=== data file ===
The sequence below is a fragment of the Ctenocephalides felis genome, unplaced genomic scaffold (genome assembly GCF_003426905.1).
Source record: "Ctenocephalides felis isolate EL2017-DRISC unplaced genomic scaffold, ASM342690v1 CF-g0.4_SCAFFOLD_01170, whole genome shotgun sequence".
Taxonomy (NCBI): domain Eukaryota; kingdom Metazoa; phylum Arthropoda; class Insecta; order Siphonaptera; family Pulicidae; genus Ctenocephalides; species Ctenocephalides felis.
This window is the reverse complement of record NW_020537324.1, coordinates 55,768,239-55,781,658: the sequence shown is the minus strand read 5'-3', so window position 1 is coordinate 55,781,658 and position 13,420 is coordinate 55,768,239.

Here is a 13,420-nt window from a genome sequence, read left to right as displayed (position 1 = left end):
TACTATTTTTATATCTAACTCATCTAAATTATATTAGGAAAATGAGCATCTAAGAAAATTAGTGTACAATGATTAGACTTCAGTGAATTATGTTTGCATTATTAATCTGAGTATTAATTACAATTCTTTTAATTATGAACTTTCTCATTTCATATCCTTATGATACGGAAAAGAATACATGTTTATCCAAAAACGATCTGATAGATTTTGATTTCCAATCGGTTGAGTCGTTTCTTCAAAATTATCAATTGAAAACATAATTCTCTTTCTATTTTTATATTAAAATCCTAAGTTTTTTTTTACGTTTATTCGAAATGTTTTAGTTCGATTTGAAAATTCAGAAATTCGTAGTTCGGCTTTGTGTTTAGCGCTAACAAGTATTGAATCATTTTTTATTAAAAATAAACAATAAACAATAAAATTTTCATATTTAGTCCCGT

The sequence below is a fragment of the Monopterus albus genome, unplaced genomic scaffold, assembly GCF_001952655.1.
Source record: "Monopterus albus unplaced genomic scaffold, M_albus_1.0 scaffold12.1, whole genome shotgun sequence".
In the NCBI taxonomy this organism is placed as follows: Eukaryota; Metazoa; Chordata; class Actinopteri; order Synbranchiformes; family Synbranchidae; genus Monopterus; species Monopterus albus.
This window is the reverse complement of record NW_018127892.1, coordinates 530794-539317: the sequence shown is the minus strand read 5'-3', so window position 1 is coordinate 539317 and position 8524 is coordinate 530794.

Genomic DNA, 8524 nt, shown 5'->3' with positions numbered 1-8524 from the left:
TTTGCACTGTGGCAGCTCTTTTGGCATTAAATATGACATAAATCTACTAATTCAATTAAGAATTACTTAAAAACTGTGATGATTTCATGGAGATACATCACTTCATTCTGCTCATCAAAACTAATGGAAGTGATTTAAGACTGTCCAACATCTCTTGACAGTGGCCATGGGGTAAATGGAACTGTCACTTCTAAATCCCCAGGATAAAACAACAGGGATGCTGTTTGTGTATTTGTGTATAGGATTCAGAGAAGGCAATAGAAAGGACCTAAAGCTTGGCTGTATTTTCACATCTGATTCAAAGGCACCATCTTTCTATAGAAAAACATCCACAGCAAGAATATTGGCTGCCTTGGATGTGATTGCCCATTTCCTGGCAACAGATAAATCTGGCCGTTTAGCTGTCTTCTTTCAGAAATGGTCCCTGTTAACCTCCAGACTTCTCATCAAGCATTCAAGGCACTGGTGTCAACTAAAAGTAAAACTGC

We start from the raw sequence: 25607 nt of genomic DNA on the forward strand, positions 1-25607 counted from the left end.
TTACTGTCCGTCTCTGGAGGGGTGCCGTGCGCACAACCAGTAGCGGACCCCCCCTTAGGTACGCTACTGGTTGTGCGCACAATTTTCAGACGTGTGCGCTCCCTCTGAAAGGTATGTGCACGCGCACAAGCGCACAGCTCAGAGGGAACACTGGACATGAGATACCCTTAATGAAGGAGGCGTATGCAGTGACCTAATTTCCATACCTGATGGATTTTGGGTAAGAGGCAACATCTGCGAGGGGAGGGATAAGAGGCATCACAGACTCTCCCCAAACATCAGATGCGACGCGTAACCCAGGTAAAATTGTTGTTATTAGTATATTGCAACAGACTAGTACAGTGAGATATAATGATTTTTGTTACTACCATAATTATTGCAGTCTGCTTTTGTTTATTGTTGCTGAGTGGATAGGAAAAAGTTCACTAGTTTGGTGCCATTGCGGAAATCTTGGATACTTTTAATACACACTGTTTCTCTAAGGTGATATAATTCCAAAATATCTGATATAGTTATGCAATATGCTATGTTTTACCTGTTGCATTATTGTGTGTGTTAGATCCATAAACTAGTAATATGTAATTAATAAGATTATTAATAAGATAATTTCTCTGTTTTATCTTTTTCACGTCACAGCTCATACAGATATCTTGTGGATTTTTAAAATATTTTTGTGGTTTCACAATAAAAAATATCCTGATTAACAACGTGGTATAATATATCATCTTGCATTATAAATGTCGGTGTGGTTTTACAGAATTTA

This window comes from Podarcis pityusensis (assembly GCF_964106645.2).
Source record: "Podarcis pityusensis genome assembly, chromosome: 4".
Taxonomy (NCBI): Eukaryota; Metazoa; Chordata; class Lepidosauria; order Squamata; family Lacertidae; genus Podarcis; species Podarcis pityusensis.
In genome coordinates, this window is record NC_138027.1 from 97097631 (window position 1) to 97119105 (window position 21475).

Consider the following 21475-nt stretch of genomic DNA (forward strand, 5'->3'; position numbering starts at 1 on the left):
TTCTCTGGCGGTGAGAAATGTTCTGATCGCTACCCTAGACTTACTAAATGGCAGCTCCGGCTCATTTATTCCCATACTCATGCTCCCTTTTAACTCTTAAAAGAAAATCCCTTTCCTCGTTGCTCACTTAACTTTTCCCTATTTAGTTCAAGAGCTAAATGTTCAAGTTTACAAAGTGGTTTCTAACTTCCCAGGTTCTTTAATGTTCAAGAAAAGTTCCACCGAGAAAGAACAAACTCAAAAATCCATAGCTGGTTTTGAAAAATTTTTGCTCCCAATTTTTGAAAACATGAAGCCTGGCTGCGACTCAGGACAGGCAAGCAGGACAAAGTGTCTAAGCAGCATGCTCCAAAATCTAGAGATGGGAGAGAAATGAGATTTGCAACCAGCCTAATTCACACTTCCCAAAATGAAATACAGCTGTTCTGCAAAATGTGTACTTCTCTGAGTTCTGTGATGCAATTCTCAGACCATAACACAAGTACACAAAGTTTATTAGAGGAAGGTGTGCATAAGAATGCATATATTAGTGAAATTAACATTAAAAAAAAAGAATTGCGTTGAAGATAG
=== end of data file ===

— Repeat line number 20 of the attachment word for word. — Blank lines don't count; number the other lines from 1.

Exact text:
TTCTCTGGCGGTGAGAAATGTTCTGATCGCTACCCTAGACTTACTAAATGGCAGCTCCGGCTCATTTATTCCCATACTCATGCTCCCTTTTAACTCTTAAAAGAAAATCCCTTTCCTCGTTGCTCACTTAACTTTTCCCTATTTAGTTCAAGAGCTAAATGTTCAAGTTTACAAAGTGGTTTCTAACTTCCCAGGTTCTTTAATGTTCAAGAAAAGTTCCACCGAGAAAGAACAAACTCAAAAATCCATAGCTGGTTTTGAAAAATTTTTGCTCCCAATTTTTGAAAACATGAAGCCTGGCTGCGACTCAGGACAGGCAAGCAGGACAAAGTGTCTAAGCAGCATGCTCCAAAATCTAGAGATGGGAGAGAAATGAGATTTGCAACCAGCCTAATTCACACTTCCCAAAATGAAATACAGCTGTTCTGCAAAATGTGTACTTCTCTGAGTTCTGTGATGCAATTCTCAGACCATAACACAAGTACACAAAGTTTATTAGAGGAAGGTGTGCATAAGAATGCATATATTAGTGAAATTAACATTAAAAAAAAAGAATTGCGTTGAAGATAG